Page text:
January 15, 2004

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I am approaching a door. I see a woman approaching from the other side. We are going to get to the door at the same time. Which is correct:
(a) I go first and hold the door open for her?
(b) I wait for her to open the door and let her go first?
In case (a) I exert the effort but commit the faux pas of going first; in case (b) I force her to exert the effort but look gallant?

Another example how men can't win in this world.

posted by Simon on 01.15.04 at 02:11 PM in the


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i believe the hong kong etqiuette traditionally requires tat you decide to exert the effort and go first, gallantly hold the door open for her, and she steams thru without so much as glancing at you while screaming into a hello kitty mobile phone.

after the first few times this palled on me so now i find it much more fun to wait until she thinks you're not going to do anything and rteaches for the door. as soon as she has hold of the handle you then grab the handle on your side and pull as hard as you can, pulling her through the doorway at huge pace, and sending her mobile flying through the air. it may not be terribly gallant but she gets through the door without exerting any effort and you get the huge satisfaction of watching her phone smash into a thousand tiny pieces.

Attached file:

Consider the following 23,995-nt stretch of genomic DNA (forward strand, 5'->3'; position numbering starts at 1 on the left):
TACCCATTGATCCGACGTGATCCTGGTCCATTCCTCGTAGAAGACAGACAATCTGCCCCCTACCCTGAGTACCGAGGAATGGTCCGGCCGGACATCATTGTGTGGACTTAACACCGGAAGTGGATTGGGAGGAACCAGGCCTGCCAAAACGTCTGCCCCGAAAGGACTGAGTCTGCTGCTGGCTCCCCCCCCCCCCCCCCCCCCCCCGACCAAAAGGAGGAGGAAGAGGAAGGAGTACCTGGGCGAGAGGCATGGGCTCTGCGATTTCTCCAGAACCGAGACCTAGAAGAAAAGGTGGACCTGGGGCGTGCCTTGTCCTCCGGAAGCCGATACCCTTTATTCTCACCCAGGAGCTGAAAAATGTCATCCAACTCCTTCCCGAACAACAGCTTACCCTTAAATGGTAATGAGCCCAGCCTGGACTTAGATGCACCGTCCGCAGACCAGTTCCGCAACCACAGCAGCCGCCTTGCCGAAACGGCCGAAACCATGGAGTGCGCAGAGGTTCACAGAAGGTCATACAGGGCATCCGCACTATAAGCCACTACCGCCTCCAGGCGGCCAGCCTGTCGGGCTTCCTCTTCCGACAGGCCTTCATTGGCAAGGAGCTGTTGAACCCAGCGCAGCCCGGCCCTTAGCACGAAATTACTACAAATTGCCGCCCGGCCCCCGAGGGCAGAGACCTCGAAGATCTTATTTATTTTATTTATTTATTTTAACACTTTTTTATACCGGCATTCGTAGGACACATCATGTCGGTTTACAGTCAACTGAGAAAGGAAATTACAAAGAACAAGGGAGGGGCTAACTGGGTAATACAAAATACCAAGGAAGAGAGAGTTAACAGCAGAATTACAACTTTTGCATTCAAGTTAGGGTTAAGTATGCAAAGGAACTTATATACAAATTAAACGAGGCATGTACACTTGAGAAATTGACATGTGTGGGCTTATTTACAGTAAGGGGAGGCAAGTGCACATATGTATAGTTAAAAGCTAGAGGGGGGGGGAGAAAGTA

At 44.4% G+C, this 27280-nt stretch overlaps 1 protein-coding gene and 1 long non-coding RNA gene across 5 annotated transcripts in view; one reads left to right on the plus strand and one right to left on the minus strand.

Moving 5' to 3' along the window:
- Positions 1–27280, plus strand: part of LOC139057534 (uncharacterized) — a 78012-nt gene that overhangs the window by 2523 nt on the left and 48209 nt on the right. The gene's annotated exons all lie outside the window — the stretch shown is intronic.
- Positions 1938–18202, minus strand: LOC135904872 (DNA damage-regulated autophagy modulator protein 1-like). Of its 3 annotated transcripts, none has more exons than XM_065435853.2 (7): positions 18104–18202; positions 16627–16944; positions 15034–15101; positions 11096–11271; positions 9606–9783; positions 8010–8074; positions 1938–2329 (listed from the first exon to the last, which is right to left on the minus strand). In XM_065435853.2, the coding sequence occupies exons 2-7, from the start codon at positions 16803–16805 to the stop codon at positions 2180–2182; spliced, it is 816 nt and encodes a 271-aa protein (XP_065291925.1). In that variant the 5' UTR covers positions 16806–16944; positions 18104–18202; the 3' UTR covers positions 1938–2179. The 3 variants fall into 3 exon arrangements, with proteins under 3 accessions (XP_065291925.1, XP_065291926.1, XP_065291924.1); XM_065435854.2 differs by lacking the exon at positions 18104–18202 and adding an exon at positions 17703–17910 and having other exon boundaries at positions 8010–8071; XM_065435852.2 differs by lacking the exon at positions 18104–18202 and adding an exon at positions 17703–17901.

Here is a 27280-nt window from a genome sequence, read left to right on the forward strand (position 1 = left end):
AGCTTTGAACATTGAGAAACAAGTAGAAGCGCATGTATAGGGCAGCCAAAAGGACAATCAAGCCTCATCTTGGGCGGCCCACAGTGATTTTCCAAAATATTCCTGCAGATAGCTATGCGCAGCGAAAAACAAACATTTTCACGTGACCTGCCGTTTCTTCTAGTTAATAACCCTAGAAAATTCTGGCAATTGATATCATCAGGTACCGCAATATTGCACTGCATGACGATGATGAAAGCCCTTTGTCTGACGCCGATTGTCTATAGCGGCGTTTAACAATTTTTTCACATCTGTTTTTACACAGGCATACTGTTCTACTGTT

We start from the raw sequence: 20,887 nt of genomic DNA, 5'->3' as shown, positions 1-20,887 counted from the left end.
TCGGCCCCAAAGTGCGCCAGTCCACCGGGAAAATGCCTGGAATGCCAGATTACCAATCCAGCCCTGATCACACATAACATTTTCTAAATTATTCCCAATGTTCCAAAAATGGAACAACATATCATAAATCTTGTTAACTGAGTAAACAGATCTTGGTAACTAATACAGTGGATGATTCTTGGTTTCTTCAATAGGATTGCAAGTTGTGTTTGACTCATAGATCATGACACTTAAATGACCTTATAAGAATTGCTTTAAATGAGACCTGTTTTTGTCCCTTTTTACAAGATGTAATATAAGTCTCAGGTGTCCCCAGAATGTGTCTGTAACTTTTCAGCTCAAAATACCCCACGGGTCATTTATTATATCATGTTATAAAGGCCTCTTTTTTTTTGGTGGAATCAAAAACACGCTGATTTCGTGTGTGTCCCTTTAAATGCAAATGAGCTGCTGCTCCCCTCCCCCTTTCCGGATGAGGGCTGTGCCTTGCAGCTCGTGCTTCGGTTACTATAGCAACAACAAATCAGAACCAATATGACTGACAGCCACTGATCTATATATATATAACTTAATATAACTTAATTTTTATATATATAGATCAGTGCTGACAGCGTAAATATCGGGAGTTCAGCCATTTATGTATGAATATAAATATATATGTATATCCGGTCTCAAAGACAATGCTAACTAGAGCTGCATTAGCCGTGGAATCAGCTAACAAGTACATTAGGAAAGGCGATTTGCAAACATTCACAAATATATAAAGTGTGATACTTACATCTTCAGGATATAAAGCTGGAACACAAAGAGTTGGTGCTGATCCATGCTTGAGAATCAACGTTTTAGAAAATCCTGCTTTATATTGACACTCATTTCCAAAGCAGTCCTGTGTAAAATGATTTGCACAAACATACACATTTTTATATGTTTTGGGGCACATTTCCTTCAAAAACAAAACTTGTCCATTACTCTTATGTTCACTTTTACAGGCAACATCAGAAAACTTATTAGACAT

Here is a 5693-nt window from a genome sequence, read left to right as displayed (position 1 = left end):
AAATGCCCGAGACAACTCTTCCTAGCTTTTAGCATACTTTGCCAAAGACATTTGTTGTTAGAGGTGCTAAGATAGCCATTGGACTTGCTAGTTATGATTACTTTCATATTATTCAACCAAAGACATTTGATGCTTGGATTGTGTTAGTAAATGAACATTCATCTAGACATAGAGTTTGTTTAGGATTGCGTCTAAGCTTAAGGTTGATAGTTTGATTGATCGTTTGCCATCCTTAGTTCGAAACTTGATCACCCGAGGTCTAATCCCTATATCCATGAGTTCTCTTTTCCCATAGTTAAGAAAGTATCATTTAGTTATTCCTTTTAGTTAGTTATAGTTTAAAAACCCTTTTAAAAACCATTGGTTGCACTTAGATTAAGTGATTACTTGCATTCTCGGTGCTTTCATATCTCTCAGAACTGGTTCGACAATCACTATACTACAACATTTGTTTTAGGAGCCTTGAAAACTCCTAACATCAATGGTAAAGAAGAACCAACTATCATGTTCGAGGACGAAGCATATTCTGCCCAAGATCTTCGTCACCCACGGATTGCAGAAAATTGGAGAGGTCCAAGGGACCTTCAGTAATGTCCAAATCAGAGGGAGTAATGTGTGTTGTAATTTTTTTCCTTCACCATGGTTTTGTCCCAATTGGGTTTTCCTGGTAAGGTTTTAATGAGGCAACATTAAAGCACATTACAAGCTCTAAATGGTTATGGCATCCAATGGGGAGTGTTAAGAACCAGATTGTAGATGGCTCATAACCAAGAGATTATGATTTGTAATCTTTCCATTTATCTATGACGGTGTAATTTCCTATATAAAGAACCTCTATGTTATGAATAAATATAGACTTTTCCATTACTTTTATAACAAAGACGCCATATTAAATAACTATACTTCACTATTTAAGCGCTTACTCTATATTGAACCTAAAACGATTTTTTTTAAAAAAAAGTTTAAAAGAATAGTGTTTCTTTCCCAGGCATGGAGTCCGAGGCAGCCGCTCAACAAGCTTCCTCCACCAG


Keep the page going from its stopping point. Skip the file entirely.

posted by: english on 01.15.04 at 03:03 PM [permalink]

Or you wait till she gets to the door and then _push_.

posted by: fumier on 01.15.04 at 03:29 PM [permalink]

Or let her pull open the door, stride on through with a "good day Madam" and a mock hat tip.

I think the best way to go is to open the door for her, if she opens it at the same time let her do it.

posted by: Giles on 01.15.04 at 05:05 PM [permalink]

I did a double-take when I read 'I wait for her to open the door and go through first?' Gotta love ambiguous syntax.

posted by: Nicholas Liu on 01.15.04 at 08:56 PM [permalink]

Point taken Nicholas - I've changed it slightly to remove the ambiguity. That's what happens when you rush.

posted by: Simon on 01.15.04 at 10:04 PM [permalink]

Oh but that's taken away half the fun of this entry. Bugger.

Anyway, another problem is that actively deciding whether to pursue course A or B will require either speeding up or slowing down, which can lead to complications if she decides to do the same thing--a bit like when two people in a narrow corridor step to the same side trying to let each other pass. The alternative is not to change pace, running the risk of arriving at and reaching for the door at the exact same time! Horrors! Isn't possessing corporeal form a bitch?

The good news is that none of this will be an issue fifty years from now when we've all been downloaded entirely into our blogs.

posted by: Nicholas Liu on 01.16.04 at 04:27 AM [permalink]

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